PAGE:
That's how it began. And then a war broke out and the mood changed and the losses became heavier and the honorable president was asked to button up his suit and draft answer to questions, as he has become accustomed to doing – and first of all, what were we pursuing?
The goal: "To stop the lawlessness of the killing and the acts of terror from Gaza. Why this entire weapons arsenal has one goal – to commit a mass massacre against civilians. At the end, I hope, the Gaza Strip's residents will be well aware of the fact that there is one element causing them damage and leading to bloodshed and seriously hurting innocent people, as well as preventing an economic bloom and prosperity, and that is Hamas. It is disastrous for them."
Political goal: "I hope that the time will come when the Palestinian people free themselves from their real oppressors, the terrorists. I hope that Palestinian Authority Chairman Mahmoud Abbas, who is showing responsibility and moderation and working, in my opinion, in the best interest of his people, will eventually enter Gaza and work to make it progress and prosper, and that eventually a peace process will be completed for the West Bank and the Gaza Strip."
Negotiations with Hamas: "We must always remember that Hamas in its current format is a murderous terror organization, and that there will be no negotiations with a terror organization. But it can make a strategic decision that will change its ways. It can completely renounce terror, honor past agreements and recognize Israel. I am surprised by this question, because Hamas is the one refusing to talk about peace and about the three Quartet conditions, not us."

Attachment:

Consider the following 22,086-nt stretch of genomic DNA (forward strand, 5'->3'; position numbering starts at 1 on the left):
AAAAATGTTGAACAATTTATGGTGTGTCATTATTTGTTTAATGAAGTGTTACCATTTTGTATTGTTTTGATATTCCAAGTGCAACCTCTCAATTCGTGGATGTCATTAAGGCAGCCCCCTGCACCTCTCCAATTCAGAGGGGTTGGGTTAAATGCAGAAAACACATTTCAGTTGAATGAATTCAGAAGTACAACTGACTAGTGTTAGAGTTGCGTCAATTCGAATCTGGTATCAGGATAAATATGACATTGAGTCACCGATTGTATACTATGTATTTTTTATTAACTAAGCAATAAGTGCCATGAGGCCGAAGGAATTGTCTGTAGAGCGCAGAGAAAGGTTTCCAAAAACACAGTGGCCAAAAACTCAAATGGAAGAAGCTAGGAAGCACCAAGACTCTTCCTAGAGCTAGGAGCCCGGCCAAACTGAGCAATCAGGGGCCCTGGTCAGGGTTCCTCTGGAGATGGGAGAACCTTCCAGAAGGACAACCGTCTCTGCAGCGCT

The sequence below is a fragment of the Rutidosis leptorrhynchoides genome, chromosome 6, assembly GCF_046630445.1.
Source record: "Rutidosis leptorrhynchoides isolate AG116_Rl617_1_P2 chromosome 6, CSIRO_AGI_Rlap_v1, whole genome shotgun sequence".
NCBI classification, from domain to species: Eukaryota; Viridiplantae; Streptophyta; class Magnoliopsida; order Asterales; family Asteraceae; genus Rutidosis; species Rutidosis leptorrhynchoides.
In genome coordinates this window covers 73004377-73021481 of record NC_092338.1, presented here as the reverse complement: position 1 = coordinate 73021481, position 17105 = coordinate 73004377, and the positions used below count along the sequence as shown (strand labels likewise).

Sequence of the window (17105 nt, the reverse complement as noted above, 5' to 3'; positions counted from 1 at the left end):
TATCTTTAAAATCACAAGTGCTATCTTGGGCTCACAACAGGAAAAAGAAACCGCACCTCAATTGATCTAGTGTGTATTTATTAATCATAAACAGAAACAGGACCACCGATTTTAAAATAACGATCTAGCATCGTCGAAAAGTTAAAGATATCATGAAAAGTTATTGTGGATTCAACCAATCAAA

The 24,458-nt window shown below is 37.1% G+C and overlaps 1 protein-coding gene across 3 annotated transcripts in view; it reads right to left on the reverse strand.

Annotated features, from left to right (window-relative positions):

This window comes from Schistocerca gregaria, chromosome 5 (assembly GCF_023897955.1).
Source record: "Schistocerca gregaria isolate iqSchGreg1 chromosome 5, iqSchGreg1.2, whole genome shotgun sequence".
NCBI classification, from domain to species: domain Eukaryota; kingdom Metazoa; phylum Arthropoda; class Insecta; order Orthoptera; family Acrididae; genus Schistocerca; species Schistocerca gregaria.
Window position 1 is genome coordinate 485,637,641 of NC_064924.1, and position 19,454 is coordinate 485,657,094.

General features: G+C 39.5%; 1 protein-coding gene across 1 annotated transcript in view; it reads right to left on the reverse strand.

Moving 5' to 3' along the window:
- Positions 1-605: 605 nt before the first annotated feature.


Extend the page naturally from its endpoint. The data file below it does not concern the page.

Abbas is no partner: "I completely disagree with this statement. Fortunately, there are many people, both in the defense establishment and in Israel's political system, who understand very well that we won't have a better partner than Abbas.
"I have no doubt that Abbas is a partner for peace. He proves his earnestness and leadership. Senior military official stress how just how extensive his activity is in preventing terror and escalation in the West Bank, and I believe that many citizens appreciate the fact that he sat with the Arab League and spoke clearly against the terrorists who kidnapped three of our teens, condemned terrorism and called on them to return the boys to their families.
"His clear and brave statement, 'I was born in Safed and I know I will not return to Safed,' is very important and demonstrates that there is a future and ability to solve the differences between the sides. As a person familiar with the depths of the negotiations, I can say loud and clear that the gaps are bridgeable.
"A leader must be judged by his actions. I expect us all to judge Abbas by his actual deeds."
An anti-Israel world: "There isn't a more ethical response than a nation defending itself. I can say loud and clear: The IDF is the most moral army in the world. There isn't a single leader in Europe or a single citizen or even a single protestor who would tolerate missiles being fired at their cities and tunnels of death towards their homes.
"The protests were hypocritical and the result of the difficult images pouring in from Gaza. But I say to all the leaders who meet with me and in all the interviews I give to the international press that these images were not created by Israel and were not created by the media. Hamas created these images with its own hands."
Facing killed Gazan children: "I say loud and clear that the IDF commanders and soldiers are extremely strict about not hurting innocent civilians. It's part of the fighters' ethical and moral code. The harsh reality we see in Gaza was created by Hamas. It is the one who should be defending children rather than firing at them. Unfortunately, Hamas sends its children to serve as its human shield. This is a serious matter like no other."
Peace: "I have no doubt that there will be peace eventually. The grandeur of leaders is not giving in to crises, working to prevent war, leading the people and creating opportunities for reconciliation. No one believed that Israel would live in peace with Egypt and that Sadat would visit Israel's Knesset. No one believed that there would be peace with Jordan either and that a peace camp would be established among the Palestinians.